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While her own health is "pretty good," Vicki said she suffers chronic sinus infections and hasn't had a checkup since 2007. "I have just learned to live with it," she said.
The Whites' example shows how the lack of guaranteed health care access undermines middle-class families and puts them at risk, but that many of the uninsured eventually do find coverage. Lyle White has qualified for Medicare, even if the couple must still find a plan for Vicki.
Research shows that nearly half of those who lose coverage find other health insurance in four months or less. That may be another reason the uninsured have not organized an advocacy group. At least until this recession, many have been able to fix the situation themselves.
"The uninsured are a moving target," said Cathy Schoen, a vice president of the Commonwealth Fund, a research group that studies the problems of health care costs and coverage.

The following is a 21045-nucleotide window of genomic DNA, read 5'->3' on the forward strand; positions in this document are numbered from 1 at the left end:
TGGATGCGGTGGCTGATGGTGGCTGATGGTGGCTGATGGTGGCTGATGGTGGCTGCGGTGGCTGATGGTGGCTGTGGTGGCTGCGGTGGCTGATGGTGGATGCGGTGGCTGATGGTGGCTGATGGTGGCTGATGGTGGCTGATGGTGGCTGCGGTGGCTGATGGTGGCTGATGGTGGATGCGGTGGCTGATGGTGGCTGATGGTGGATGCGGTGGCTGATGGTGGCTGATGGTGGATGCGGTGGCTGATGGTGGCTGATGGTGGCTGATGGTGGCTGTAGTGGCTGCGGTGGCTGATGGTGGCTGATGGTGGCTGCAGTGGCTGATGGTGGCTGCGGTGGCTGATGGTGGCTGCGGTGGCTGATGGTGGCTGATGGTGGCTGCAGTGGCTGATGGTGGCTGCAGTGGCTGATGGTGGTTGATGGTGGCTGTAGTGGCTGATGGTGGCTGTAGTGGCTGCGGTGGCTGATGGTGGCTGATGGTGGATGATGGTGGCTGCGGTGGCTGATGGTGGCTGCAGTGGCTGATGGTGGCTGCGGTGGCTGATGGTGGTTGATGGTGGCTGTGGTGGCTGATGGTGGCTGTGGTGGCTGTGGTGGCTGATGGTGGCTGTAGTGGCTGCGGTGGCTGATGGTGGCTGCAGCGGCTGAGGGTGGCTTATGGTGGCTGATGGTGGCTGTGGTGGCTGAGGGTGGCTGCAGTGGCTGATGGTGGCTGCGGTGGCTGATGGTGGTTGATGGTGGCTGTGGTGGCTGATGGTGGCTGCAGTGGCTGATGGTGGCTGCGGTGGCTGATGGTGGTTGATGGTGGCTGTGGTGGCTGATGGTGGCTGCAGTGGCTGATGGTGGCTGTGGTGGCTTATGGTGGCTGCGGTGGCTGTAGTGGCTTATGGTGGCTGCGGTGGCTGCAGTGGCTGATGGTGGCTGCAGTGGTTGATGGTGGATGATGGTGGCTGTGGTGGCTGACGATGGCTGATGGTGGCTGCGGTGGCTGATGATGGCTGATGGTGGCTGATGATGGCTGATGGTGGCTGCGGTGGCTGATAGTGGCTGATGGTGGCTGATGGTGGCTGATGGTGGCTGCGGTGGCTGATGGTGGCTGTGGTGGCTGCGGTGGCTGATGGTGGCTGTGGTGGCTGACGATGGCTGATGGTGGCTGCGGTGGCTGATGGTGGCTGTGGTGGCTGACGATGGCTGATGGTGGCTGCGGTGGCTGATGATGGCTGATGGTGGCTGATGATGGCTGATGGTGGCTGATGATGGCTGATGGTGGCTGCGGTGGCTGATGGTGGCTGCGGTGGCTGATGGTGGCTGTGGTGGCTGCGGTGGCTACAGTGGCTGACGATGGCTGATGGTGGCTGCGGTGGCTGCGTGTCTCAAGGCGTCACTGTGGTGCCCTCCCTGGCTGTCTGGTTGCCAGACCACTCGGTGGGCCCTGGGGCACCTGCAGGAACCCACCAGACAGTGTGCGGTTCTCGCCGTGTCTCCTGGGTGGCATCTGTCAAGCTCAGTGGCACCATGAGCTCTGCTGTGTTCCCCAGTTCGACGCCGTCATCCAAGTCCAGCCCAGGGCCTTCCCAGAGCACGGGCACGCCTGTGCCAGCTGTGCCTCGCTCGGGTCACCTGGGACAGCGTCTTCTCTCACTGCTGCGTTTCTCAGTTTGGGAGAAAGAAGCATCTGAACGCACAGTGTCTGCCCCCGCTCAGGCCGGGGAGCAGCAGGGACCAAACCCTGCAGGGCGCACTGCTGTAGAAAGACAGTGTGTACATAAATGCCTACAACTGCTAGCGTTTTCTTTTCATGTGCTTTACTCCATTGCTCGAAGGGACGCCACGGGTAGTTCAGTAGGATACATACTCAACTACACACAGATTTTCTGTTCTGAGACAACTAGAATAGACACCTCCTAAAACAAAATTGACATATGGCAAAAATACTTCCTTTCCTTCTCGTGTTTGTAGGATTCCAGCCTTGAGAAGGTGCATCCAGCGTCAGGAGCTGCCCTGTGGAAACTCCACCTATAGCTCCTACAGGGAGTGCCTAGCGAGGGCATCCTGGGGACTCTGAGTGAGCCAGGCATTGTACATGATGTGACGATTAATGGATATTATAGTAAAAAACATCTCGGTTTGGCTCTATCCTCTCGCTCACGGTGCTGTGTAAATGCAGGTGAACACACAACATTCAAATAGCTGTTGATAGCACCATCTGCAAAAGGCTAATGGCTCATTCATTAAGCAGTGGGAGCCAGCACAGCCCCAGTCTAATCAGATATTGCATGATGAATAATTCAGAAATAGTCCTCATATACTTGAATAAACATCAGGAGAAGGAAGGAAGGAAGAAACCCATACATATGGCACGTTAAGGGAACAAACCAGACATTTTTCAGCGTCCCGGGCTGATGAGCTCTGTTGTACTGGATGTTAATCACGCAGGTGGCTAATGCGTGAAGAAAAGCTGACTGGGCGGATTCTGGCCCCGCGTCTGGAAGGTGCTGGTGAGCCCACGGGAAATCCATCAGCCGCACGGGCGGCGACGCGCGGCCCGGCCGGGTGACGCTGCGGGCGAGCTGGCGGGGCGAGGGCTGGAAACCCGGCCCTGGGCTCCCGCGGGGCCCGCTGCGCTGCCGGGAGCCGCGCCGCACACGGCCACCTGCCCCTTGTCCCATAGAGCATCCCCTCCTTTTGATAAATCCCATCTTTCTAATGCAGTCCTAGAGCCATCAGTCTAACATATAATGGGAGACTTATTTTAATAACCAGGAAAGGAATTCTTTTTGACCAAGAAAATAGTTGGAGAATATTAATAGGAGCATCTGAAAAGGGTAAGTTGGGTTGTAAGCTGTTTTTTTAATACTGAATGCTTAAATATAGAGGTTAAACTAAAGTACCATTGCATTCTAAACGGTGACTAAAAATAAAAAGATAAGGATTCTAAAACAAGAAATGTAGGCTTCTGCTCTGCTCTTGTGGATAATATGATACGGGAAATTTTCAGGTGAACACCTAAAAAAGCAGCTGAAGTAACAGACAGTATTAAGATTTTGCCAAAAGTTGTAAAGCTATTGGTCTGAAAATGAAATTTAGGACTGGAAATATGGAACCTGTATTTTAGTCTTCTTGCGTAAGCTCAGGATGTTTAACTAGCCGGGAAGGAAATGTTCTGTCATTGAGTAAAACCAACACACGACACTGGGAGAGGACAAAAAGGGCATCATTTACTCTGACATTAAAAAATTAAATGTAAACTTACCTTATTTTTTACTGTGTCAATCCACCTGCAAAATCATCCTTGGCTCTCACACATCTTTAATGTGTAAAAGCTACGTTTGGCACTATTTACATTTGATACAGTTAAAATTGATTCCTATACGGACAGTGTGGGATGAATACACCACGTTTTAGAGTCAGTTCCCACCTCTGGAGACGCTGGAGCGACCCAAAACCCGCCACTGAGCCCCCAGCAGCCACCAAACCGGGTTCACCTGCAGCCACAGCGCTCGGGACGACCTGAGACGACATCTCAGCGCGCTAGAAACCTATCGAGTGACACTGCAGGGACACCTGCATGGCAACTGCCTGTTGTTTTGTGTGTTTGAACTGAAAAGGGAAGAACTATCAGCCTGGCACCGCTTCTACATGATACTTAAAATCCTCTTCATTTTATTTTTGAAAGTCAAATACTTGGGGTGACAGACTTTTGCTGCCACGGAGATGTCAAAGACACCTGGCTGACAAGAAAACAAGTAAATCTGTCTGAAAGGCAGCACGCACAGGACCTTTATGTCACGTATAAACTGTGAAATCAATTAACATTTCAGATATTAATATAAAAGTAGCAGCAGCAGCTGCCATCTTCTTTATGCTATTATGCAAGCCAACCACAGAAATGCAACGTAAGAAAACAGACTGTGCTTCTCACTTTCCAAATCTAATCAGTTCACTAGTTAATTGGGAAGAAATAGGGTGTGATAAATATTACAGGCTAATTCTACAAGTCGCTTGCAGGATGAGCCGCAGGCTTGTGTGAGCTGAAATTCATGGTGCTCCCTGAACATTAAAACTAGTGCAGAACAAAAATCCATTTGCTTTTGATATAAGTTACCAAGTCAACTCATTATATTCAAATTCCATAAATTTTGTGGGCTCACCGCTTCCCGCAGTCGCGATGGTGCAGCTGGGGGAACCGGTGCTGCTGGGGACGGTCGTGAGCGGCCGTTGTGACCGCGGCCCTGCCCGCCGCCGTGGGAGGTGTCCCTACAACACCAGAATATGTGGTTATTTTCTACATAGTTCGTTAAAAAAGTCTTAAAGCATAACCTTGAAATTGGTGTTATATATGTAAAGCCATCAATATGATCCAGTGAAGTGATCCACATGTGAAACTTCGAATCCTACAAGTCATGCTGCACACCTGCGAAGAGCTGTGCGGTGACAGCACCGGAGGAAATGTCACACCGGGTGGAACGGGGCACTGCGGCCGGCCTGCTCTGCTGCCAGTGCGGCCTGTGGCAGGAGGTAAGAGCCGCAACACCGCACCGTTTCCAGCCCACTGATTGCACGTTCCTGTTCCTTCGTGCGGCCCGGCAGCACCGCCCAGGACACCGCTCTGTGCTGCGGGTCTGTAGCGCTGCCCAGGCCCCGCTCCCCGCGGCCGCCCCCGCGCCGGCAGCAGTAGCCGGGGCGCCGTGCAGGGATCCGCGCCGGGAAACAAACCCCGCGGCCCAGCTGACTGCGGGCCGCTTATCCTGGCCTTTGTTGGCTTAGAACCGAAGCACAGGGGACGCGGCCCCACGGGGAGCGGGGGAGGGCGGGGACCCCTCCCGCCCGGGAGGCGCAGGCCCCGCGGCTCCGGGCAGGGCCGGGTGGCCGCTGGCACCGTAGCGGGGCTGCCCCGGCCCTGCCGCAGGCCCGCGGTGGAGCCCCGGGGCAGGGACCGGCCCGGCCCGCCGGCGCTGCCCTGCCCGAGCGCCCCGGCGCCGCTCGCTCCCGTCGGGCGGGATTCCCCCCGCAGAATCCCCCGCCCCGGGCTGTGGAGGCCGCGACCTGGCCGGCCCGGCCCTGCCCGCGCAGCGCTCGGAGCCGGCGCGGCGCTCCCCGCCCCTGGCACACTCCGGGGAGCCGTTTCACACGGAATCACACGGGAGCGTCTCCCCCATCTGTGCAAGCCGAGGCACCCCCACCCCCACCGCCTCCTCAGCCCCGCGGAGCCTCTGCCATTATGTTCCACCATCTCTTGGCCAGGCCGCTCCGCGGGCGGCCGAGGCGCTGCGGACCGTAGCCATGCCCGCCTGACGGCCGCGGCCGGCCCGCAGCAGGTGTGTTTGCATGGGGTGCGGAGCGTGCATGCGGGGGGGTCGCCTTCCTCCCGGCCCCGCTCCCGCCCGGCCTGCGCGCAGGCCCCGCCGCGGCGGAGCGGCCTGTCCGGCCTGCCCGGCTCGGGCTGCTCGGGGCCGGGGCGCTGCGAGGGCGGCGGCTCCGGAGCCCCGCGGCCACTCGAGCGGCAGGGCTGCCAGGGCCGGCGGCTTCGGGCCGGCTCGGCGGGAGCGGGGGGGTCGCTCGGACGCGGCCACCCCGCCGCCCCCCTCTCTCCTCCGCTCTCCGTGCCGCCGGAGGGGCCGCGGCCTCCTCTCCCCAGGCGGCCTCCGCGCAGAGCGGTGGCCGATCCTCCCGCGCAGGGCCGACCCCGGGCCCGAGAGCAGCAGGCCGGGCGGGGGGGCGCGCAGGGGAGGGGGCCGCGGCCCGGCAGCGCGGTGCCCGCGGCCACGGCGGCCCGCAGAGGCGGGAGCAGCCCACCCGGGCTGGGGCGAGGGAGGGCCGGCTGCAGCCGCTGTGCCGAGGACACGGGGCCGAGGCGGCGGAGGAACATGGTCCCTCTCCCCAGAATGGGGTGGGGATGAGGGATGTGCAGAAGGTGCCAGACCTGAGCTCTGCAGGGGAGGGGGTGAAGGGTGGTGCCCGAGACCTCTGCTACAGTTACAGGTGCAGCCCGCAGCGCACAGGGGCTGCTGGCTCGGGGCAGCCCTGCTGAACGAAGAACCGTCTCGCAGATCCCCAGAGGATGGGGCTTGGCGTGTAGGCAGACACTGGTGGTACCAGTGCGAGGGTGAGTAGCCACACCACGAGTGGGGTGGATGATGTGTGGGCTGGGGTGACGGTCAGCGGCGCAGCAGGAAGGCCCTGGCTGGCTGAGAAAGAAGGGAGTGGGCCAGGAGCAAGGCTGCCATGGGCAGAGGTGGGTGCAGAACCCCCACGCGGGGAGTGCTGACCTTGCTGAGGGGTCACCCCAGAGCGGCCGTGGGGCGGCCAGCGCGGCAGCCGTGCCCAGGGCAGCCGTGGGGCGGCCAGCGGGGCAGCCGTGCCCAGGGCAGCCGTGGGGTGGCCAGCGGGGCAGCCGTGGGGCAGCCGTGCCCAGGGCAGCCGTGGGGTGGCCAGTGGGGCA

But even if gaps in coverage are only temporary, they can be dangerous. "Whenever you are uninsured, you are at risk," said Schoen. "People don't plan very well when they are going to get sick or injured."
Indeed, the Institute of Medicine, which provides scientific advice to the government, has found that a lack of health insurance increases the chances of bad outcomes for people with a range of common ailments, from diabetes and high blood pressure to cancer and stroke. Uninsured patients don't get needed follow-up care, skip taking prescription medicines and put off seeking help when they develop new symptoms.
Such evidence strengthens the case for getting everybody covered right away, Schoen said. But she acknowledges the politics may get tough. "It certainly has been a concern out of our history that unorganized voices aren't heard," she said.
On the Net:
Health Care for America Now:
Institute of Medicine: http://tinyurl.com/dm8gnn
Copyright 2009 The Associated Press. All rights reserved. This material may not be published, broadcast, rewritten or redistributed.
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